The Department of Justice today announced a coordinated international law enforcement action to disrupt a sophisticated form of ransomware known as NetWalker.
NetWalker ransomware has impacted numerous victims, including companies, municipalities, hospitals, law enforcement, emergency services, school districts, colleges, and universities. Attacks have specifically targeted the healthcare sector during the COVID-19 pandemic, taking advantage of the global crisis to extort victims.
“We are striking back against the growing threat of ransomware by not only bringing criminal charges against the responsible actors, but also disrupting criminal online infrastructure and, wherever possible, recovering ransom payments extorted from victims,” said Acting Assistant Attorney General Nicholas L. McQuaid of the Justice Department’s Criminal Division. “Ransomware victims should know that coming forward to law enforcement as soon as possible after an attack can lead to significant results like those achieved in today’s multi-faceted operation.”
The NetWalker action includes charges against a Canadian national in relation to NetWalker ransomware attacks in which tens of millions of dollars were allegedly obtained, the seizure of approximately $454,530.19 in cryptocurrency from ransom payments, and the disablement of a dark web hidden resource used to communicate with NetWalker ransomware victims.
“This action reflects the resolve of the U.S. Attorney’s Office for the Middle District of Florida to target and disrupt sophisticated, international cybercrime schemes,” said U.S. Attorney Maria Chapa Lopez for the Middle District of Florida. “While these individuals believe they operate anonymously in the digital space, we have the skill and tenacity to identify and prosecute these actors to the full extent of the law and seize their criminal proceeds.”
According to court documents, NetWalker operates as a so-called ransomware-as-a-service model, featuring “developers” and “affiliates.” Developers are responsible for creating and updating the ransomware and making it available to affiliates. Affiliates are responsible for identifying and attacking high-value victims with the ransomware, according to the affidavit. After a victim pays, developers and affiliates split the ransom.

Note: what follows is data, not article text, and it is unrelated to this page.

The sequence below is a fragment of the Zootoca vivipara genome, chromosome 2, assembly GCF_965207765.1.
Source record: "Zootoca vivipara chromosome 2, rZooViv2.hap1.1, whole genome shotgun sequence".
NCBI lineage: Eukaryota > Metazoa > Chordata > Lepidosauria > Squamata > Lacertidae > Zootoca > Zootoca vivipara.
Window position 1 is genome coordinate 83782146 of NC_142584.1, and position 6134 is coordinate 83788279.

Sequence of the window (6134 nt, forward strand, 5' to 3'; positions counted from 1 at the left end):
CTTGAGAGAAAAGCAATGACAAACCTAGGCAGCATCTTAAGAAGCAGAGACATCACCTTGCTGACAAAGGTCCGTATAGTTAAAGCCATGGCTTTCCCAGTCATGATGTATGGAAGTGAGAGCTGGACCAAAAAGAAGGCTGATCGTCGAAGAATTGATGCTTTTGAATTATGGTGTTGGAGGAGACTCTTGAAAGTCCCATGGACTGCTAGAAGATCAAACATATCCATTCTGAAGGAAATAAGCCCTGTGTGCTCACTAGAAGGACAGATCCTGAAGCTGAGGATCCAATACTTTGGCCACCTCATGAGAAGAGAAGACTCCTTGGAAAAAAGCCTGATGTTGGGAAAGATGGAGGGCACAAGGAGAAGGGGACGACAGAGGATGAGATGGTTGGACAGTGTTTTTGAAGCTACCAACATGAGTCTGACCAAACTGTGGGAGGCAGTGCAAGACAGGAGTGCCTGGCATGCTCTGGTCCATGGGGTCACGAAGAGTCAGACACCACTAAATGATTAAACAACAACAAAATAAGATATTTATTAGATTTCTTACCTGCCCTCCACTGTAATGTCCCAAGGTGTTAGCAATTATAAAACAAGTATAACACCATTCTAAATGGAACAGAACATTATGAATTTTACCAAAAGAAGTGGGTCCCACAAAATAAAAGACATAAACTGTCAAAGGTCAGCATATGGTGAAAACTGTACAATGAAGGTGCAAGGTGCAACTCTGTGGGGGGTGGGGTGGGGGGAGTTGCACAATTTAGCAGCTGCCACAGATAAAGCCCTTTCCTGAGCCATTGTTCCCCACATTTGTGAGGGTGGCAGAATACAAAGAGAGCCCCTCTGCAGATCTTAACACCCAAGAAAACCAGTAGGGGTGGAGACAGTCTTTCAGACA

“This case illustrates the FBI’s capabilities and global partnerships in tracking ransomware attackers, unmasking them, and holding them accountable for their alleged criminal actions,” said Special Agent in Charge Michael F. McPherson of the FBI’s Tampa Field Office. “If you are a victim of ransomware, contact your local FBI field office or submit a tip to tips.fbi.gov. You can also file a complaint with the FBI’s Internet Crime Complaint Center at www.ic3.gov.”
According to the affidavit, once a victim’s computer network is compromised and data is encrypted, actors that deploy NetWalker deliver a file, or ransom note, to the victim. Using Tor, a computer network designed to facilitate anonymous communication over the internet, the victim is then provided with the amount of ransom demanded and instructions for payment.
Actors that deploy NetWalker commonly gain unauthorized access to a victim’s computer network days or weeks prior to the delivery of the ransom note. During this time, they surreptitiously elevate their privileges within the network while spreading the ransomware from workstation to workstation. They then send the ransom note only once they are satisfied that they have sufficiently infiltrated the victim’s network to extort payment, according to the affidavit.
According to an indictment unsealed today, Sebastien Vachon-Desjardins of Gatineau, a Canadian national, was charged in the Middle District of Florida. Vachon-Desjardins is alleged to have obtained at least over $27.6 million as a result of the offenses charged in the indictment.
The Justice Department further announced that on Jan. 10, law enforcement seized approximately $454,530.19 in cryptocurrency, which was comprised of ransom payments made by victims of three separate NetWalker ransomware attacks.
This week, authorities in Bulgaria also seized a dark web hidden resource used by NetWalker ransomware affiliates to provide payment instructions and communicate with victims. Visitors to the resource will now find a seizure banner that notifies them that it has been seized by law enforcement authorities.
The investigation was led by the FBI’s Tampa field office.
Trial Attorneys S. Riane Harper and Brian Mund of the Criminal Division’s Computer Crime and Intellectual Property Section and Assistant U.S. Attorneys Carlton C. Gammons and Suzanne Nebesky of the U.S. Attorney’s Office for the Middle District of Florida are prosecuting the case against Vachon-Desjardins.
Substantial assistance was provided by the Department of Justice’s Office of International Affairs. Additionally, the Bulgarian National Investigation Service and General Directorate Combating Organized Crime provided substantial assistance in the seizure of the dark web hidden resource.
An indictment is merely an allegation. A defendant is presumed innocent until proven guilty beyond a reasonable doubt in a court of law.